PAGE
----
This publication, part of the CBMS Regional Conference Series, is presented as a companion to a lecture series by Scott Wolpert given at a July 2009 conference taking place at Central Connecticut State University. We learn from the Preface that since “[t]he study of Riemann surfaces continues to be an interface for algebra, analysis, geometry, and topology … [Wolpert intends] to suggest the [according] interaction to the audience and [the] reader.” Wolpert’s goal is not to be exhaustive in his coverage, but, nonetheless, to present “a generally self-contained course for graduate students and postgraduates … [with topics running] across research areas.” Accordingly, he takes pains to present a good deal of guidance as regards the indicated research literature and, indeed, each chapter ends with a useful recommendation of further readings.
Before getting to the structure proper of the book, here is a sample of what kind of mathematics we are dealing with. Already on p. 7 we encounter the uniformization theorem: “A Riemann surface homeomorphic to the [Riemann] sphere [i.e. the complex projective line] is conformally equivalent to the sphere. A Riemann surface, not homeomorphic to the sphere, is equivalent either to a quotient C/Γ or H/Γ for a discrete torsion-free group Γ. The cases are distinguished by the Euler characteristic of the surface. Furthermore, the coverings are universal.” Does it get any more beautiful than that? Not being an insider in the area, I did a bit of internet snooping and found out that this uniformization theorem goes back to Paul Koebe and Henri Poincaré, with later proofs given by (presumably Émile) Borel and Lipman Bers: a wonderful genealogy.
The appearance of C/Γ and H/Γ in the game makes, of course, for connections to elliptic modular functions and hyperbolic structure. Indeed, as a number theorist my first exposure to Riemann surfaces in any non-trivial way came about in connection with the action of Γ = (P)SL(2,Z) on the complex upper half plane H, yielding in the form of the accompanying fundamental domain H/PSL(2,Z) a Riemann surface compactifiable by means of adjoining the point at infinity; to boot, the measure of this quotient space is y–2dxdy: we’re in hyperbolic space. Indeed, we’re also clearly at the aforementioned interface of algebra, analysis, geometry, and topology.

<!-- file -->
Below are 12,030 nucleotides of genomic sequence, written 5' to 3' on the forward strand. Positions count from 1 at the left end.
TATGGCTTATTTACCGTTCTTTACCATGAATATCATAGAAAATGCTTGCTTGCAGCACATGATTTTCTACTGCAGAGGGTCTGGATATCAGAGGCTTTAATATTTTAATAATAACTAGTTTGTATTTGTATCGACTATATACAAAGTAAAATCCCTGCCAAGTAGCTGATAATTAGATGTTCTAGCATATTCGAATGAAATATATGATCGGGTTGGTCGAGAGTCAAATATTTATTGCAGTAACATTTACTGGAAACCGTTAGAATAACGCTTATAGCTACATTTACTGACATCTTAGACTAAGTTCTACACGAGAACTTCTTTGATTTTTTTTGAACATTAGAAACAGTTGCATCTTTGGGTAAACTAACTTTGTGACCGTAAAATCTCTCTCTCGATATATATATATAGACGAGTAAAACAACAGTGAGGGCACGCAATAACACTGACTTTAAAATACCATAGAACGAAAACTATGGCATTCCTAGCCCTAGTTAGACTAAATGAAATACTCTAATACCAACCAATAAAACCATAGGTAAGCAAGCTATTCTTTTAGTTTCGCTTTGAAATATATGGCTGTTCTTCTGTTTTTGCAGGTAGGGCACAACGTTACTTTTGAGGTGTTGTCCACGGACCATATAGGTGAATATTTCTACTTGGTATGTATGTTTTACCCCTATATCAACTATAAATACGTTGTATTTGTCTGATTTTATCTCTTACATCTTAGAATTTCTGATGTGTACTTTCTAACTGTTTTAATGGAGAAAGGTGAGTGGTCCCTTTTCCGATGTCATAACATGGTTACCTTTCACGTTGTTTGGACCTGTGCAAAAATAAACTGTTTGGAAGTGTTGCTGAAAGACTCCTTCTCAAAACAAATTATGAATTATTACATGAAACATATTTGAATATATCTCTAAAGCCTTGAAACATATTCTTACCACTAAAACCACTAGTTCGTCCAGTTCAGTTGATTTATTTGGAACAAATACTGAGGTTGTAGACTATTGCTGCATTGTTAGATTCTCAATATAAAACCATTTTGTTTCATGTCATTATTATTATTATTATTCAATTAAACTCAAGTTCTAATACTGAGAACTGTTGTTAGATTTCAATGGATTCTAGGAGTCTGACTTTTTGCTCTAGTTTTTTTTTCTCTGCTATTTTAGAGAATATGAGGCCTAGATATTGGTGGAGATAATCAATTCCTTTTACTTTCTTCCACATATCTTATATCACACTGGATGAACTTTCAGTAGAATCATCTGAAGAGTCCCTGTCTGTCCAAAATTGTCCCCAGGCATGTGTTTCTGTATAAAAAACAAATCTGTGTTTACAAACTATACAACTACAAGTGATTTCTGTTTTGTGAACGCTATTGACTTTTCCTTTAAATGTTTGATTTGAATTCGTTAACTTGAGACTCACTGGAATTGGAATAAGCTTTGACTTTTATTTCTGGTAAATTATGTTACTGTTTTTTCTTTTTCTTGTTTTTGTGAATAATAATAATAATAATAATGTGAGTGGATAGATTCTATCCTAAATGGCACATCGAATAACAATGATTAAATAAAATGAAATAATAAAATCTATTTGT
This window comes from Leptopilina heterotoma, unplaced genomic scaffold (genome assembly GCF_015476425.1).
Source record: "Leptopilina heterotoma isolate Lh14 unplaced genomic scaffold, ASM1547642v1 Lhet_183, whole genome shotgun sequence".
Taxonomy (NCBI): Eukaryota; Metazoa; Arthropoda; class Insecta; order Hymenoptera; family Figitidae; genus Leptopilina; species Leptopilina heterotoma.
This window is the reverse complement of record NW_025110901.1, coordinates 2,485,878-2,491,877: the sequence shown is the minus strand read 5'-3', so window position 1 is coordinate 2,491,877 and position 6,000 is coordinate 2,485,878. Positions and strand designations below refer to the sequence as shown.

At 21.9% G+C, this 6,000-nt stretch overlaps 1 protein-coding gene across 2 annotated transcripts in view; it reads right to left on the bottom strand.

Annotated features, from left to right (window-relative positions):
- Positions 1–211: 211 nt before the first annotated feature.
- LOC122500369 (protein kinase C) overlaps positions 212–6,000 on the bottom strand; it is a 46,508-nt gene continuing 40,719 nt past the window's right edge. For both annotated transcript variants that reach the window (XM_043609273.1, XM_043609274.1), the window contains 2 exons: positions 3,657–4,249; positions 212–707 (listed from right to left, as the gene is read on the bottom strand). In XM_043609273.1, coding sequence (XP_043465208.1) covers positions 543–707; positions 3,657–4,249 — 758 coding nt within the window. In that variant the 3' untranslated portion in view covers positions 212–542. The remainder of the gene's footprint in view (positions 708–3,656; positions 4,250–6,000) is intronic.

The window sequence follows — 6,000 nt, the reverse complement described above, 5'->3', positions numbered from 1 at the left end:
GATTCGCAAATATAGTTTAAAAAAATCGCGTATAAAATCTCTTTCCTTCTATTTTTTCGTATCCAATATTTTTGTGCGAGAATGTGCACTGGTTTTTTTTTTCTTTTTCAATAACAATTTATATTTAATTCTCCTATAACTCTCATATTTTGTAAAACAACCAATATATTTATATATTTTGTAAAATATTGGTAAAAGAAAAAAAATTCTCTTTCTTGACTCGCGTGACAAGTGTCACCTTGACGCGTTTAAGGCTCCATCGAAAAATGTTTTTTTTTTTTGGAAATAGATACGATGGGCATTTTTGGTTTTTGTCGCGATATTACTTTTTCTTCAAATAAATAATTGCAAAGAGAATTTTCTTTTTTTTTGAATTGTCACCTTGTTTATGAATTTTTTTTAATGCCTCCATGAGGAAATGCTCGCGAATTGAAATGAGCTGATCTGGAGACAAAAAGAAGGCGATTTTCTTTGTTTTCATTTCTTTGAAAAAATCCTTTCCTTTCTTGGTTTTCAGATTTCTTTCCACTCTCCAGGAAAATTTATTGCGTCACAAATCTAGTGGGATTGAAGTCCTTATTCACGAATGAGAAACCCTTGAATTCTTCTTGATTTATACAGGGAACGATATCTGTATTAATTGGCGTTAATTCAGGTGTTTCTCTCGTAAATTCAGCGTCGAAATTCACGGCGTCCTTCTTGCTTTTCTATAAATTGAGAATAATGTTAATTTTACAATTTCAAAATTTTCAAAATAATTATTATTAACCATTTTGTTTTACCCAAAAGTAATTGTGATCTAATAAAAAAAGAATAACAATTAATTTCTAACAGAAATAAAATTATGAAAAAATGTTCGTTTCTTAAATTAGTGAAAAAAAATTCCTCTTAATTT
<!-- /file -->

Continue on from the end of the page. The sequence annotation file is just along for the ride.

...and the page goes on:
Well, the, what about the book under review? What does Wolpert cover? After a first chapter devoted to “Preliminaries,” he hits some very sexy stuff indeed with Ch 2 devoted to Teichmüller space. Ch 3 introduces some symplectic geometry, and Ch 4, 5, and 6 deal with “Geometry of the Augmented Tiechmüller space” in three parts. Then things begin to get geometric in the sense of Thurston, so to speak: Ch 7 is titled, “Deformations of hyperbolic metrics and the curvature tensor, and then the last three chapters deal with, respectively, “Collar expansions and exponential-distance sums, “Train tracks and the Mirzakhani volume recursion”, and the “Mirzakhani prime simple geodesic theorem.” Pretty heavy stuff.
Being the write-up of a set of lectures pitched to an audience of, at worst, fellow travelers, the material in Families of Riemann Surfaces and Weil-Petersson Geometry is quite sophisticated: Wolpert does not have the option to waste time, and he does not do so. I do find it entertaining that neither André Weil nor Hans Petersson is mentioned in the book. It just goes to show how far the subject has evolved, I suppose. And the reader should take account of that fact. The book under review is manifestly aimed at would-be specialists. And it looks to be very successful in meeting its goals.
Michael Berg is Professor of Mathematics at Loyola Marymount University in Los Angeles, CA.